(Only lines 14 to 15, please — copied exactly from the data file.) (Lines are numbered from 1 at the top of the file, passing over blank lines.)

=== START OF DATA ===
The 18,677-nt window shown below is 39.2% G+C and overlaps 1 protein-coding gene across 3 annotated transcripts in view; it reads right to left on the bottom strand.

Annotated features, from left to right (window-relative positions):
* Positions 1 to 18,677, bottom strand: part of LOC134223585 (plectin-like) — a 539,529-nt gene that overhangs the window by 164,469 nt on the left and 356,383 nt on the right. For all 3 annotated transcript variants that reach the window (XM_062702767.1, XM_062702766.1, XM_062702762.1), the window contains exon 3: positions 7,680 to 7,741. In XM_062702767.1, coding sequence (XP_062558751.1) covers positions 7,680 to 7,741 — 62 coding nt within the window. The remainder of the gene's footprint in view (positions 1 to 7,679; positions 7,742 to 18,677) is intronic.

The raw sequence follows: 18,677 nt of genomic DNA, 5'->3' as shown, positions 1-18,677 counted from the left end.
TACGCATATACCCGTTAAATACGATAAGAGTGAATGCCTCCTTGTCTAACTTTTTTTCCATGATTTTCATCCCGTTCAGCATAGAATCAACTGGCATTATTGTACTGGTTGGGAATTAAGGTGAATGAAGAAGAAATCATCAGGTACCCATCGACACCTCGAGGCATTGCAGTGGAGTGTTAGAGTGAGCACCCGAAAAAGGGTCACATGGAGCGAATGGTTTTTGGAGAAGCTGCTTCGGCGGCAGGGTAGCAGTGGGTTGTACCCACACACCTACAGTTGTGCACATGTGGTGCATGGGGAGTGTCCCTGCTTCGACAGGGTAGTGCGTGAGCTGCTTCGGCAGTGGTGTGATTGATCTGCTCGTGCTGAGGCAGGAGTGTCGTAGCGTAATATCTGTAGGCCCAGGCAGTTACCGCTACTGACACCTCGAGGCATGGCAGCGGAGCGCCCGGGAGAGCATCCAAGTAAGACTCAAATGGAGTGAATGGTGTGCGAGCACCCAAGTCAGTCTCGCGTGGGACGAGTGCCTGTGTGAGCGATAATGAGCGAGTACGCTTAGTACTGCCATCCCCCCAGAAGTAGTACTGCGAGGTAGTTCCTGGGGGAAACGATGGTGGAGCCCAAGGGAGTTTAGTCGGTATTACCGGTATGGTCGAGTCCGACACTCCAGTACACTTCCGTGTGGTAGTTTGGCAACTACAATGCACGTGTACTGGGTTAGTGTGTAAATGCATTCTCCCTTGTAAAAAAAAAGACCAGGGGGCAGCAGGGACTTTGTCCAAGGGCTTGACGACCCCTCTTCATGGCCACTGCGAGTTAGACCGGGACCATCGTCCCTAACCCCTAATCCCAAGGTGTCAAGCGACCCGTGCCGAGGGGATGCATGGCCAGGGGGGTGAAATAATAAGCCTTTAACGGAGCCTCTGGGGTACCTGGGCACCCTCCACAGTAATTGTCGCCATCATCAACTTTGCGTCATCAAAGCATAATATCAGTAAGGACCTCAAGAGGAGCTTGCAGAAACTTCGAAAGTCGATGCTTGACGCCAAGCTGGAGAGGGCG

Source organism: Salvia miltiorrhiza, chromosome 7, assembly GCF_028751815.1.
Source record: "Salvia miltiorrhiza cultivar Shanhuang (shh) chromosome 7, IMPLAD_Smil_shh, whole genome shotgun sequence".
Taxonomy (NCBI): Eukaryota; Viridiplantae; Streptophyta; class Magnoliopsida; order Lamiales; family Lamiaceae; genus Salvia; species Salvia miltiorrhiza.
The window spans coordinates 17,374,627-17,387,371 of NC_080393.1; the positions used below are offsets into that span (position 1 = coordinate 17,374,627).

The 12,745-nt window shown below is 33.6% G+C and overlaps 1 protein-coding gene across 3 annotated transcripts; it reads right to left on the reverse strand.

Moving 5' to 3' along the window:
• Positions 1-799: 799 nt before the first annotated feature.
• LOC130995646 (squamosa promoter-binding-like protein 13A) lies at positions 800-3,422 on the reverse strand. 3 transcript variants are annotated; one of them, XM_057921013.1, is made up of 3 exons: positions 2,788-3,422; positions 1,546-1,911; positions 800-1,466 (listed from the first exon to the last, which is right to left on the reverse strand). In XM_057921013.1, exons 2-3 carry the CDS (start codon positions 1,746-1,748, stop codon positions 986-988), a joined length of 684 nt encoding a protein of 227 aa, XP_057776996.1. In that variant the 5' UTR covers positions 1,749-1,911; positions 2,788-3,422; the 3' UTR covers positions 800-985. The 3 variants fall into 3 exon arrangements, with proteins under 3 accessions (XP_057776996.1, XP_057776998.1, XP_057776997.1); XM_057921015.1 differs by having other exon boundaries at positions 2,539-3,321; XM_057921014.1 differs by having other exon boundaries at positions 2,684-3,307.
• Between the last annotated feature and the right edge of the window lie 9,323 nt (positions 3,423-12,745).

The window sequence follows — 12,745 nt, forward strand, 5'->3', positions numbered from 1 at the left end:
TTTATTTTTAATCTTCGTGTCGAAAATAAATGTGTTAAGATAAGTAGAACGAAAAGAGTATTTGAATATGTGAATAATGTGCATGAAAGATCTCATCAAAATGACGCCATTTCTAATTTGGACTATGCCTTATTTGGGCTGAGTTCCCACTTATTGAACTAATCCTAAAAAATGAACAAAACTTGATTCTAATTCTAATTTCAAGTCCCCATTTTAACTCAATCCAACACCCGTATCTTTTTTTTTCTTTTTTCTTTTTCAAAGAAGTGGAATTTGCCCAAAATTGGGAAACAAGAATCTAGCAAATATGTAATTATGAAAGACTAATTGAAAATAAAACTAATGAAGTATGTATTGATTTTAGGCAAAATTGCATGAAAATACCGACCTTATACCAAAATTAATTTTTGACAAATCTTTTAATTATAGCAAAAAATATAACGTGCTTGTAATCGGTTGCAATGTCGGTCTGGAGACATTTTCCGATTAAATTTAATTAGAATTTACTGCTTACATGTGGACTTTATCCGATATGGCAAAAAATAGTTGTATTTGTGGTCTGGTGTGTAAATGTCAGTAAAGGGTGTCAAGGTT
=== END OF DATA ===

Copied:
• Between the last annotated feature and the right edge of the window lie 9,323 nt (positions 3,423-12,745).

The window sequence follows — 12,745 nt, forward strand, 5'->3', positions numbered from 1 at the left end: